After 25 years, Tampa's iconic laser tag venue Q-Zar will close for good

The last day is August 29.

click to enlarge After 25 years, Tampa's iconic laser tag venue Q-Zar will close for good

This weekend, a Tampa landmark will get zapped off the map, when laser tag palace Q-Zar shuts its doors for good.

Co-founder Brad Cohen told Creative Loafing Tampa Bay that the last day of operation at 7807 N. Dale Mabry is this weekend, Saturday, August 29. Cohen says he and his co-owners will dial the prices back to 1995 and offer laser tag games for just $7.

Cohen—along with brother and co-founder Dr. Martin D. Cohen, plus Ilya Scargill who came on four or five years ago—expects to see a lot of old faces, family and friends. He even said some employees and patrons met here, started families and went on to bring their own kids to play laser tag.

“There are a lot of emotional ties for people. More so than we kind of expected, which is nice,” Cohen told CL. He doesn’t envision Q-Zar being crazy busy, but he does expect a lot of familiar faces to come say hi and play a game or two.

Cohen said that having to close just before spring break and then only being able to operate at a limited capacity hurt numbers at the facility which could do good weekend business with birthday parties and pull off corporate training and team building during the week. Not being able to book summer camps and school field trips just added to the financial pressure.

It’s a shame that Q-Zar couldn’t hang on either, since laser tag seemed to be an activity that allured to multiple generations of kids, including the latest which could’ve been lured away by mobile phone games. Cohen and his brothers even pioneered a way for younger kids to play the game when they realized five year olds couldn’t lug around the big vibrating vest the way their older siblings did.

click to enlarge After 25 years, Tampa's iconic laser tag venue Q-Zar will close for good
Photo via Qzar

“You see your big brother play, and you wanna play,” Cohen said. “So we found a way to put the vibration pack in the laser gun handle. We put a vest on the kids so we could see them, and they got to play. They obviously can’t understand all the strategy, but they got to run around and feel like they were part of this ‘Mission to Mars.’”

“The love of laser tag has never died,” Cohen added. “And it will go into the future.”

As for the future of Q-Zar, Cohen says some of the nostalgia—including Q-Zar’s multi-panel indoor mural—is headed to the Laser Tag Museum in Louisville, Kentucky. He told CL that Q-Zar will probably sell off posters and random memories and is even considering selling some of the laser gun and vest packs in sets of four, complete with the energizers to charge the gear. The units will be set to “solo” mode so it’ll be every person for themselves (instead of team play).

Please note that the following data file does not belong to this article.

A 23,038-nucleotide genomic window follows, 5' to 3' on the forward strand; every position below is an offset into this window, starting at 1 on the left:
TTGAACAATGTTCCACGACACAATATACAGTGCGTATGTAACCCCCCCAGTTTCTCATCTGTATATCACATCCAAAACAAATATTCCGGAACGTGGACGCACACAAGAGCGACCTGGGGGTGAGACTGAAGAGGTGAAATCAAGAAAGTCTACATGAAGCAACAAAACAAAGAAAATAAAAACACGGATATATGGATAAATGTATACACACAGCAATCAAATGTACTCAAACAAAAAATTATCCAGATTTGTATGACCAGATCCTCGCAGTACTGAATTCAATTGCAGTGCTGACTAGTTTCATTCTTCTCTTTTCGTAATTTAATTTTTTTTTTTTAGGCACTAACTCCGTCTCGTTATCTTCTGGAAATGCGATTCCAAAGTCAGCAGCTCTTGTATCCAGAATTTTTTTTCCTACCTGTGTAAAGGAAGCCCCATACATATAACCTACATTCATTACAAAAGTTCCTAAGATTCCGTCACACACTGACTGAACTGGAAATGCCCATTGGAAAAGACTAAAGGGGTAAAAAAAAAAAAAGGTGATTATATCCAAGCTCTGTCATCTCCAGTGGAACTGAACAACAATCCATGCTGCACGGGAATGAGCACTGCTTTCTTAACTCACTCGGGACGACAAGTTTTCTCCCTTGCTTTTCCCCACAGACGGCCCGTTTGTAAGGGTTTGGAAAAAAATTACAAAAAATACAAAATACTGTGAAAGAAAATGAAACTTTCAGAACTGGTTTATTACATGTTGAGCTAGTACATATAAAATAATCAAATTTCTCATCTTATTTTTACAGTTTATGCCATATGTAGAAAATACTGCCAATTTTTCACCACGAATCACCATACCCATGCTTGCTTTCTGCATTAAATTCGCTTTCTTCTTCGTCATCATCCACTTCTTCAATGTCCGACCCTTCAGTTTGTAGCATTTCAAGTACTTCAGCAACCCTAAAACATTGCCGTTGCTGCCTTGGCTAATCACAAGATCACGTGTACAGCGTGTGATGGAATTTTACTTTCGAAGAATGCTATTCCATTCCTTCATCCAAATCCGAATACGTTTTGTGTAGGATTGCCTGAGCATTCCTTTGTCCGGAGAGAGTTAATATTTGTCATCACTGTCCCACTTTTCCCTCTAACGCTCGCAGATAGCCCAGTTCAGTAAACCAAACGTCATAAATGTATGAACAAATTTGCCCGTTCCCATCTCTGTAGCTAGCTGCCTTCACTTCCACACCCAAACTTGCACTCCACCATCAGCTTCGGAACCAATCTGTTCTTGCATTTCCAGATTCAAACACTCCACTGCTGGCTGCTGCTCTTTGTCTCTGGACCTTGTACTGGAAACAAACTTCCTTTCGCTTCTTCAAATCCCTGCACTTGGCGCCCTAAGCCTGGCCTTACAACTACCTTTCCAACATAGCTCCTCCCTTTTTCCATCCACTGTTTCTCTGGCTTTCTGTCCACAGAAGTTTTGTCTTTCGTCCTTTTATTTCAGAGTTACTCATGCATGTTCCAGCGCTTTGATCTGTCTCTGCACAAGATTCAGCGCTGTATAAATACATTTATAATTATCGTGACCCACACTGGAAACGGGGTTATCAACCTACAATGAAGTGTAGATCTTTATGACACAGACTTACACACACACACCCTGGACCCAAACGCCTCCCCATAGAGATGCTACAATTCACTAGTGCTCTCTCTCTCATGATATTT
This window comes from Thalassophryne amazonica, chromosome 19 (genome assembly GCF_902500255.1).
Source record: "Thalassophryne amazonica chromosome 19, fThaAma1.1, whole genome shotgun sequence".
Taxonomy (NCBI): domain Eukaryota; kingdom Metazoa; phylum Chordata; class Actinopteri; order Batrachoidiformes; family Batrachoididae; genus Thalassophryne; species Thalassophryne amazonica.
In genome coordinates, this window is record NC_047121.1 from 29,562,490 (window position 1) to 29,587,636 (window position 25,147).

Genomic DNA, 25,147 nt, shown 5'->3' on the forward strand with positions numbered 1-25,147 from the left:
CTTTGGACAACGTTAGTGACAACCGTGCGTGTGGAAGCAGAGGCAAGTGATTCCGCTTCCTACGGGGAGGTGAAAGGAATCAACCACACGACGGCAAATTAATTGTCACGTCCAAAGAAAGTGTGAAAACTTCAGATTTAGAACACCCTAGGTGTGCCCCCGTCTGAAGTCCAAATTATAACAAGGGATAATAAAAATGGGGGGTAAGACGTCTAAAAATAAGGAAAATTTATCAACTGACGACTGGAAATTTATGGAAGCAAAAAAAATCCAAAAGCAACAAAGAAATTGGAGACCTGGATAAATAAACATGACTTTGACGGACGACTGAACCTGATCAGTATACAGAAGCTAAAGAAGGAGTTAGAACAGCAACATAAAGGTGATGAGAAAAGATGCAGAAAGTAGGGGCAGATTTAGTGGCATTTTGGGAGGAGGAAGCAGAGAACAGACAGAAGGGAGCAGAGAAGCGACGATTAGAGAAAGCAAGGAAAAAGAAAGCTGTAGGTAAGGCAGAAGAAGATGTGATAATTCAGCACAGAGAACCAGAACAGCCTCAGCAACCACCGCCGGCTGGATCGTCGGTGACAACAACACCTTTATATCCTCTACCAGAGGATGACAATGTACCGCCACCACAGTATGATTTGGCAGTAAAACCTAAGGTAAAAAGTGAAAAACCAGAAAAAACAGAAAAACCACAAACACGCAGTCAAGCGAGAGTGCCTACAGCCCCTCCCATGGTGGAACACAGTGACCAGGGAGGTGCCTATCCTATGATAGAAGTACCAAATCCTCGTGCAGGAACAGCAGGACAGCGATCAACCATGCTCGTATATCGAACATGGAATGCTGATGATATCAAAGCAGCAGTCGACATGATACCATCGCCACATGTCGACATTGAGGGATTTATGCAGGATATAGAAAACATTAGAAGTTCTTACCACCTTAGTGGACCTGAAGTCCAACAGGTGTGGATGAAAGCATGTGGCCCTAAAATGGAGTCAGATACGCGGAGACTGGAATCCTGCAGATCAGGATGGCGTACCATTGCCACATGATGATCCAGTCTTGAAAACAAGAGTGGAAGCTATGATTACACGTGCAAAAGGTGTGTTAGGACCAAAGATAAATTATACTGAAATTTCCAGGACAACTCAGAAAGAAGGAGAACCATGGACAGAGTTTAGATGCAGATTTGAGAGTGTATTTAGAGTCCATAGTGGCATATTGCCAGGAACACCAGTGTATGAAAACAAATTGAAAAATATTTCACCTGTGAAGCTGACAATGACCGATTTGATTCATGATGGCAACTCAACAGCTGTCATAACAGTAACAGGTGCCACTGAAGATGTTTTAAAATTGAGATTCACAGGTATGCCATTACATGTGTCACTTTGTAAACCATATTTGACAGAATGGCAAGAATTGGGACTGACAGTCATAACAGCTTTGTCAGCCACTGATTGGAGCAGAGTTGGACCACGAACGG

The business was founded in 1995 by Martin and another brother, Robert Cohen. At the time, the Q-Zar name and product was affiliated with an Australian company, UKLH, which was bought by an English company. The brothers did some market research as the company made a push for America and decided to open the Tampa location as a family business. They owned it for about a decade and sold it to a buyer who kept Brad involved at a reduced capacity. The Cohen brothers bought it back in 2010 and have been running it ever since. Scargill, a former Game Stop manager, was brought on a few years ago. Zac Adams, who's been general manager at Q-Zar for seven years, ushered virtual reality games to the space. Sill, Q-Zar has always put the game of laser tag—which teaches kids strategy, honesty and how to not be afraid of the dark—at the heart of its operation.

click to enlarge After 25 years, Tampa's iconic laser tag venue Q-Zar will close for good
Photo via Qzar

The operation could find new life, too.

“There are some people interested in perhaps buying what we have, putting it in storage and waiting for the pandemic to go by or waiting for a good location to pop up,” Cohen said. He won’t rule out making himself available to help out during a relaunch, but he will be around through September to wrap things up.

“We’ll be here for the draw down,” he said. And after that, Q-Zar will lay its weapon down, too.

UPDATED: 08/28/20 11:05 a.m Updated to include contributions from longtime Q-Zar GM Zac Adams.

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Ray Roa

Read his 2016 intro letter and disclosures from 2022 and 2021. Ray Roa started freelancing for Creative Loafing Tampa in January 2011 and was hired as music editor in August 2016. He became Editor-In-Chief in August 2019. Past work can be seen at Suburban Apologist, Tampa Bay Times, Consequence of Sound and The...
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